And then, today, there was this item. Your Bloguero knows. There are a whole lot of very important things that need doing, that merit your attention, that deserve widespread notice. Your Bloguero knows all that. Yes, there are big, important things that deserve ink. But your Bloguero wants something small. Your Bloguero would like to point out that a very simple, short order that the dog, Sgt. Rex, be discharged and given to his former, loving handler, ex-Cpl. Meagan Leavy, would make your Bloguero, ex-Cpl Leavy, ex-Sgt Rex, dogs and dog lovers and citizens everywhere very happy. Ecstatically happy.

For just this once, do you think the military could cut some of the red tape bs and just send Sgt. Rex home? You know what to do. Start with Senator Schumer and President Obama. Let them know that Sgt. Rex and Meagan Leavy need to be reunited. And they need it now.

This Week In The Dream Antilles is usually a weekly digest of essays in The Dream Antilles. Usually it appears on Friday. Sometimes, like now, it's something else entirely. To see what essays were in The Dream Antilles in the past week you have visit The Dream Antilles

Etiquetas: ,

jueves, marzo 08, 2012


h/t Jessica H


New York 1968

The New York Times brings us a 90 minute walk in New York in 1968 in 2 minutes 40 seconds. Freeze it as you go. Look around. Look at the people and how they are dressed. Do you remember this? What emerges is either a city living in misty but wildly speeded up nostalgia or ones surprisingly quite like the present. The voiceover is crazy (and in German) and helps the film in odd ways. Fun to play with. Especially corners you recognize.

Etiquetas: , ,

miércoles, marzo 07, 2012

March Madness

Please forgive the geo-centricity. I realize full well that the summer is coming to an end in the Southern Hemisphere and that in the Southern US Spring has already unfolded. But here, in this wooded corner where New York runs out and Massachusetts begins, the mild winter seems at long last to have run its course. There are no more storms predicted in the immediate future. And hope abounds that the end of winter may actually have arrived.

A few days ago the first redwing blackbird stood in the top of a tall tree and blew its referee's whistle. Over and over again. This tree, the surrounding area, all within his sight, his. Claiming it for himself. Even from others who had not yet arrived but who would surely follow him. Declaring his turf.

Every year the redwing blackbirds return in March just before the NCAA basketball tournament begins. Their return is the true March Madness. It signals that the end of winter is coming, even as the early green of the snow whites and crocuses rise in the dirt and the first blooms sway in the wind at the roadside.

Etiquetas: ,

lunes, marzo 05, 2012

Don Imus On Rush Limbaugh

Yes. Yes. Yes.

Etiquetas: ,

Tibet: Two Women Self Immolate

Sad and difficult to understand news from Tibet. The New York Times reports:

Two Tibetan women killed themselves by self-immolation in two different Tibetan regions of western China over the weekend, according to reports by Tibetan exile groups and Radio Free Asia, which is financed by the United States government.

The two deaths bring the number of Tibetans who have set fire to themselves in western China since March 2011 to at least 24; at least 16 have died.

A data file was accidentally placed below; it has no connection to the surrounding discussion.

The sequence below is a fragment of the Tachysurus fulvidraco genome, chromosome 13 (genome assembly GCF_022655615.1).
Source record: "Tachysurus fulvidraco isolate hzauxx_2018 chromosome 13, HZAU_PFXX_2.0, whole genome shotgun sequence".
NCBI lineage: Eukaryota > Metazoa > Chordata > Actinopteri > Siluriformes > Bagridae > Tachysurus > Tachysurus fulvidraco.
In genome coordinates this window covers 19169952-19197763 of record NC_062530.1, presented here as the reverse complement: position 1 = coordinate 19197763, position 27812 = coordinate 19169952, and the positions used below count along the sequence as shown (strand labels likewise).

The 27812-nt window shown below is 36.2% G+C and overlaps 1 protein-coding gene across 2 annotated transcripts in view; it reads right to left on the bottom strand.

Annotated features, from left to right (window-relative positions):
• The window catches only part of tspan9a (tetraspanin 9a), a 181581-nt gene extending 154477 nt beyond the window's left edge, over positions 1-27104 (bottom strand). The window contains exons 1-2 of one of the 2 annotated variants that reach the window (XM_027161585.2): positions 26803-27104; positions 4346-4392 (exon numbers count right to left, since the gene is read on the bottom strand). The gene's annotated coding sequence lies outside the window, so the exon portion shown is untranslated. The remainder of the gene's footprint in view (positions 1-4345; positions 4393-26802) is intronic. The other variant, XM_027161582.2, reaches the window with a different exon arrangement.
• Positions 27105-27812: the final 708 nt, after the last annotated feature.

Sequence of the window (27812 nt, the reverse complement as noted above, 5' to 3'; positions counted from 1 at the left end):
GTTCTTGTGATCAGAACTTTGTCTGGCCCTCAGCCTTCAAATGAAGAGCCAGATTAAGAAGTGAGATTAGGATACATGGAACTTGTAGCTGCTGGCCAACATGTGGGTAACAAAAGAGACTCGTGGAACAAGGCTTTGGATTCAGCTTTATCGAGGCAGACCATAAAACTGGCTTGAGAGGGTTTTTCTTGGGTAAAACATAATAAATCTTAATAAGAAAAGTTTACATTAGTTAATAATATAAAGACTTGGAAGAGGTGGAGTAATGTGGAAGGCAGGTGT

The Radio Free Asia report said that Rinchen, a 32-year-old widow and mother of three, killed herself by self-immolation on Sunday in front of Kirti Monastery in the town of Aba, known in Tibetan as Ngaba. A report by Free Tibet, an advocacy group, said Rinchen had four children.

On Saturday, a woman who attends a middle school in Maqu County in Gansu Province set fire to herself in a vegetable market, Radio Free Asia reported. On Monday, the Tibetan Women’s Association, an exile advocacy group, identified the woman who killed herself as Tsering Kyi, age 19; Free Tibet said she was 20.

The group said the two self-immolations were the first by Tibetan laywomen in Tibet’s history. Previously, only nuns or former nuns had set fire to themselves.

AP has more details:

The reported deaths came on the eve of the opening of China's annual legislative session, a time when security is tightened across the country. March is also a sensitive time for Tibet, marking several anniversaries, including that of the unsuccessful revolt against China that caused Tibetan spiritual leader the Dalai Lama to flee in 1959, and deadly anti-government riots that rocked the Tibetan capital Lhasa in 2008....

Free Tibet director Stephanie Brigden said Rinchen's self-immolation was the result of repression and attempts to assimilate Tibetans into Han Chinese culture.
"Tibetans are living under de facto martial law. China's response to protests — which are increasingly widespread — has been to intensify repression and surveillance, pushing Tibet deeper into crisis," she said in a statement.

China says it treats minority groups such as Tibetans fairly, and pours tens of billions of dollars into improving living conditions in their areas. The government has also accused the Dalai Lama and overseas Tibetans of being behind the protests and self-immolations.

The message from these self immolations could not be clearer. What is more difficult by far for me is comprehending how taking one's own life aligns with Buddhism's strong belief in doing no harm and in refraining from killing.

Etiquetas: , ,

Belmar Haiku

In Belmar N.J.
I swam to the last barrel
with my grandmother.

She was old and dark.
It was 1953.
She was proud of me.


Etiquetas: , ,